β-Galactosidase specific activity in toluenized samples was measured by spectrophotometrically monitoring the hydrolysis of o-nitrophenyl-β-d-galactoside into o-nitrophenol at 420 nm and 37°C (37) and was expressed as units per milligram of protein, where 1 U corresponds to 1 nmol of product liberated per min.

Potassium assay.

Cells from 1-ml portions of suspensions of free-living and sessile bacteria grown in M63-mannitol medium in petri dishes, and containing the same number of cells (108), were harvested by centrifugation for 30 s, the supernatants were removed, and the pellets were suspended in 1 ml of deionized water. The suspensions were boiled for 1 min to release potassium from the cells, and the potassium concentrations were determined by flame photometry (55).

Preparation of conditioned medium.

An actively growing culture of E. coli DH5α was diluted 1,000-fold in LB medium and grown for 24 h at 37°C to a final OD600 of 3.5. Cells were removed by centrifugation for 15 min at 4°C. The supernatant was sterilized by filtration through a 0.2-μm-pore-size filter and stored at −80°C. When conditioned medium was used to support growth, tryptone and yeast extract were added to concentrations of 10 and 5 g/liter, respectively (20). Fifty milliliters of conditioned medium or fresh LB medium was inoculated at a final dilution of 1/100 with a stationary-phase culture of the appropriate strain. The cultures were incubated at 30°C with vigorous shaking. The conditioned medium supported growth to a cell division rate equal to that of cells grown in fresh LB medium.

Electron microscopy.

Cell cultures were grown in M63-mannitol medium at 30°C in gently shaken glass tubes, each containing one plastic strip (attached bacteria) or not containing a strip (free-living bacteria). At different incubation times between 8 and 48 h, suspensions of free-living bacteria and attached bacteria were carefully recovered to prevent breakdown of flagella and were allowed to adhere to carbon-coated 200-mesh grids. After being stained with 1% phosphotungstic acid (Sigma), the grids were examined with a Philips CM120 electron microscope.


A major change in the pattern of gene expression occurs in E. coli biofilms.

Random insertion mutagenesis with Mu dX, a bacteriophage Mu derivative carrying the promoterless lacZ reporter gene (4), was performed on the biofilm-forming E. coli K-12 strain PHL644, and, for 885 clones, the β-galactosidase specific activities of the biofilm population and the nonattached cells were compared in microtitration plates (see Materials and Methods). A total of 446 clones were Lac+, and three classes of lacZ fusions could be distinguished. Ninety-eight fusions belong to the first class, corresponding to fusions significantly (1.5- to 10-fold) more expressed in the biofilm cells (up-regulated fusions). In the second class, 73 fusions were significantly (2- to 10-fold) less expressed in the biofilm (down-regulated fusions). Most of the fusions (275) belong to the third class, corresponding to invariant fusions. A total of 38% of the fusions, therefore, were differently expressed in biofilm. A second β-galactosidase assay was conducted on a representative sample of 36 clones to compare the levels of expression in biofilm and free-living cells grown in 24-well microtitration plates (see Materials and Methods). The results supported those of the first analysis.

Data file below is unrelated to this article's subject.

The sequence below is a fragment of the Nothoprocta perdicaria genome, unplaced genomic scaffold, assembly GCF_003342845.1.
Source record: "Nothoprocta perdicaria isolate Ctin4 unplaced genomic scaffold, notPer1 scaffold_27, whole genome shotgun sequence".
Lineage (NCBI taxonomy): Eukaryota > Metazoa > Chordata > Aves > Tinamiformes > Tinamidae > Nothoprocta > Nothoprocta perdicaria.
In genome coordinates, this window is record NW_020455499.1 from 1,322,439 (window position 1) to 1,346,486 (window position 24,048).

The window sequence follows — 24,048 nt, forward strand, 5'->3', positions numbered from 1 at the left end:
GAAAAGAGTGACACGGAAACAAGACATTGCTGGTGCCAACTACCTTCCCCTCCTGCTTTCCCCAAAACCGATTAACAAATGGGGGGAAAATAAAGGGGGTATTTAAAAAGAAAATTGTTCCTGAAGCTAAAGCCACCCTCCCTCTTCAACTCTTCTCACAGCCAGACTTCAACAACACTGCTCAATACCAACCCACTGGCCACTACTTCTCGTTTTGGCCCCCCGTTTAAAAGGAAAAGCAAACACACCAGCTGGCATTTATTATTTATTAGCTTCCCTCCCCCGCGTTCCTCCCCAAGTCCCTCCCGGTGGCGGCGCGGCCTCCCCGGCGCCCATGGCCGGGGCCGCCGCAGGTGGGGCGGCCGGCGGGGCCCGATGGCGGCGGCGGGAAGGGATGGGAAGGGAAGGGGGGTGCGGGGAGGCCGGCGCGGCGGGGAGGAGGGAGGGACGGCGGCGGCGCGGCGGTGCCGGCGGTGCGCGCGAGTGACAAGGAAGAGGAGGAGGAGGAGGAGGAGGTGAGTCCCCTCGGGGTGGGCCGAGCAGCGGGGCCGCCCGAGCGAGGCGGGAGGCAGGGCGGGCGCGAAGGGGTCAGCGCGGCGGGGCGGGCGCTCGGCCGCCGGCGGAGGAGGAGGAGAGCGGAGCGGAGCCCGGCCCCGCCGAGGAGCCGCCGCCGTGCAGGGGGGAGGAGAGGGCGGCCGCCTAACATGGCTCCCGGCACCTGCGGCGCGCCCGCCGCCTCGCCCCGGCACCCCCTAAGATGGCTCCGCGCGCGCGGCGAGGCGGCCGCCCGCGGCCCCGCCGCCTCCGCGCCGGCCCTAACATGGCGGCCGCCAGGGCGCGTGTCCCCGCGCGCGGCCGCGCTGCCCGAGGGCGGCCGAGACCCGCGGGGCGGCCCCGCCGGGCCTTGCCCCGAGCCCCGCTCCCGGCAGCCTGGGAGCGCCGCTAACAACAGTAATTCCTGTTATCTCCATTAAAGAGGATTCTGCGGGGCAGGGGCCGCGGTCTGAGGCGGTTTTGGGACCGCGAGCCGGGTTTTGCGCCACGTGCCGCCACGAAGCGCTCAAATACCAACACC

The higher osmolarity encountered in biofilm triggers major changes in gene expression.

As detailed by Goodman and Marshall (22), a bacterium approaching a solid-water interface could encounter a gradient of inorganic ions and organic ionized molecules (attracted to counterbalance the electric charges existing at the solid surface), alterations in surface free energy, a lower pH level (resulting from proton accumulation), modified viscosity and osmolarity, and altered rates of gas exchange. Among these conditions, we chose to focus first on osmolarity.

It is well established that in E. coli, the intracellular content of potassium ions varies proportionally to the external osmotic pressure (12, 18). Intracellular K+ concentrations were measured for attached and planktonic PHL644 bacteria in 20 ml of liquid M63-mannitol medium introduced in petri dishes and incubated at 30°C without agitation (see Materials and Methods). After 10 h of incubation at 30°C, the intracellular potassium content in free-living bacteria was 1.81 ± 0.08 mmol/g of protein, and that in attached bacteria was 2.84 ± 0.28 mmol/g of protein (means ± standard errors for 10 repetitions; P < 0.001 by Student’s t test). This corresponds to 223 ± 10 and 349 ± 34 mmol/liter for free-living and attached bacteria, respectively, where the cell volume was estimated to 1.2 μm3 for both by electron microscopy observations (more than 10 independent measurements; this result is in good agreement with data reported previously [17]). These results suggest that attached bacteria indeed encounter higher-osmolarity conditions than planktonic cells from the beginning of the colonization process.